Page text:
>I have since gone on to a 20-year career as a freelance underwater photographer. In that time I have shot the majority of my assignments while freediving and have tried to focus my camera on people who dedicate their lives to the ocean — researchers, conservationists, freedivers, filmmakers and swimmers. With each story I hope to document what the subjects' relationships with the ocean mean to them personally.
>I was curious about the conditioning that allows swimmers to excel in the absolute worst conditions. I wanted to see if it was possible to train away one's physical and mental limits.
>To cover this story I traveled to three key locations on the USCG map: Savannah, Ga., where I qualified to exit a hovering helicopter; Elizabeth City, N.C., where I swam alongside recruits undergoing training; and Kodiak, Alaska, where the USCG conducts its best-known operations as often seen on TV.
>While the key to the project was the Duck qualification I gained in Savannah, the heart of it was at the Aviation Survival Technician school. At AST school, which is in a cavernous building on Air Station Elizabeth City in North Carolina, classes of young men (and occasionally women) enter an 18-week course designed to test, stress, train, condition and ultimately drop or pass the hopeful rescue swimmer recruits. Classes start with more than 15 recruits but may graduate only one or two candidates (or occasionally none at all).
>Every recruit who participates in the course, regardless of whether he or she passes, undergoes an evolution that involves self-doubt. The doubt might be mental or physical. It may be encountered underwater while sharing a breath and pushing a brick from one end of the pool to the other. It might be encountered when hanging from the pull-up bar while a shouting instructor demands more repetitions. Or doubt might be encountered when fans and lights transform the pool surface to more closely resemble a rough sea, and six people with unknown injuries need to be rescued.
>I know this because I spent a week in close contact with a group of recruits and witnessed both doubt and determination sweep across faces. Some of my strongest images were taken in these moments, and I can attest that while each recruit wanted to do another pull-up or swim another length underwater, they generally didn't want to do it with a camera in their face.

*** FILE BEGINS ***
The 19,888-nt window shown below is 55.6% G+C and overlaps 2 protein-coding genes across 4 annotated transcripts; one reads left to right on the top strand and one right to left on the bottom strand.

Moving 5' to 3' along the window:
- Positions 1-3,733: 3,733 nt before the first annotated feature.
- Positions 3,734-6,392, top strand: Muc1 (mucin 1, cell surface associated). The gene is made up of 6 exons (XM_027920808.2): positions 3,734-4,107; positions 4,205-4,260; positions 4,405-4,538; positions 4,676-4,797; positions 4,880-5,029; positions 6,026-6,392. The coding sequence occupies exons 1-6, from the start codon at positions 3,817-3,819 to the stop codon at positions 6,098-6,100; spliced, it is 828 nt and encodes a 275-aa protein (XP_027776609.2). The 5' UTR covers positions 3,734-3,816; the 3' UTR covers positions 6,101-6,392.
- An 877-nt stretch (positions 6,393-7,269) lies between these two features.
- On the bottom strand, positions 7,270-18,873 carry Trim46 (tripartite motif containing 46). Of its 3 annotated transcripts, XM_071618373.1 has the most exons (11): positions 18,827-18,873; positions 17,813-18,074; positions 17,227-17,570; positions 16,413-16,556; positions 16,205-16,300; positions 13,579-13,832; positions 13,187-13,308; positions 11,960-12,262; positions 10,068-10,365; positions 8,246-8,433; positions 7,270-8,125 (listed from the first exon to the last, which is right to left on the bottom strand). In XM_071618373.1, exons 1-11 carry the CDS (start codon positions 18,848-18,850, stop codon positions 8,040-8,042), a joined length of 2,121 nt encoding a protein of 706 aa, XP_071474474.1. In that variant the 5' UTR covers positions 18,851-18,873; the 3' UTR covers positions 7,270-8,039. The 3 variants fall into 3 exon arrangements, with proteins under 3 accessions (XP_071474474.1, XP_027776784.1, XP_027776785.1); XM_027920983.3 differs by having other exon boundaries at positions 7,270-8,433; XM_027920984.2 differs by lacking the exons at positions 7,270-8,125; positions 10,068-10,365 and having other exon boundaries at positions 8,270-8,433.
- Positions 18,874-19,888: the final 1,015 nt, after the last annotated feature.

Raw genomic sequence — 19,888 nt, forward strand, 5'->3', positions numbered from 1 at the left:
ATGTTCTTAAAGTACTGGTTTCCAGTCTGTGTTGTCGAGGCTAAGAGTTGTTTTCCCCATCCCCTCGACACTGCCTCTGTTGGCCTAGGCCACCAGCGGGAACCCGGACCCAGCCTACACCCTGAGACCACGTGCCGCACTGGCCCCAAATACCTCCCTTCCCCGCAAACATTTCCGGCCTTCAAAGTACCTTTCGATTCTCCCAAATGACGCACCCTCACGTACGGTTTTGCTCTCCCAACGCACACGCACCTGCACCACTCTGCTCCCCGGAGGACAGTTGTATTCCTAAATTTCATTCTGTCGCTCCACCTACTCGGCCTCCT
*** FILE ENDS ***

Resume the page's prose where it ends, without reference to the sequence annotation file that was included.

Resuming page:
>Aviation Survival Technician (AST) school candidates enter an 18-week course designed to stress, challenge and evaluate rescue swimmers.
>In the extreme, an aircrew flies through the black of night in typically adverse Alaskan weather conditions in which snow and wind combine to make flying a straight course challenging. Below the helicopter, the same snow falls, but there are also waves, towering, breaking and freezing. But when the helicopter gets where it is going, the door opens, and a swimmer jumps out.
>I began this project fascinated by the thought that rescue swimmers require a helicopter and a three-person aircrew to complete their mission. And conversely, a multimillion-dollar aircraft requires an athlete in a pair of fins to fulfill its mission. But after seeing the training in Elizabeth City, I understand that a rescue depends not on a powerful helicopter or a powerful swimmer, but rather on a team of people who have decided that this is their life's work.
>This entire hovering assembly of man and machine advances and defines the Coast Guard's motto "so others may live."
>Emergencies such as the shallow-water blackout Tim Calver experienced in Bimini are all too common. Both training and quick action are necessary in such cases to prevent serious injury or death. The same is true of many injuries that occur in the water: Nonfatal drowning, hypothermia, decompression illness and cardiac and pulmonary problems can become unmanageable without quick, appropriate interventions. People who spend a lot of time in aquatic environments must be trained and able to respond to emergencies when the nearest help could be more than an hour away.
>Prepare for the Worst
>The DAN® Diving First Aid for Professional Divers (DFA Pro) course is one way to prepare yourself to respond to these kinds of emergencies. Designed for professionals and volunteers who need to be prepared for the unique and challenging nature of aquatic environments, the course is USCG approved and meets or exceeds first aid and CPR requirements for both merchant mariners and diving professionals. The course provides training in the management of aquatic emergencies such as scuba diving incidents, injuries caused by marine life and neurological and cardiopulmonary emergencies.
>For more information or to find a DFA Pro instructor near you, visit DAN.org/training.
>Watch the video to learn more about U.S. Coast Guard Rescue Swimmers.
>© Alert Diver — Q3 Summer 2017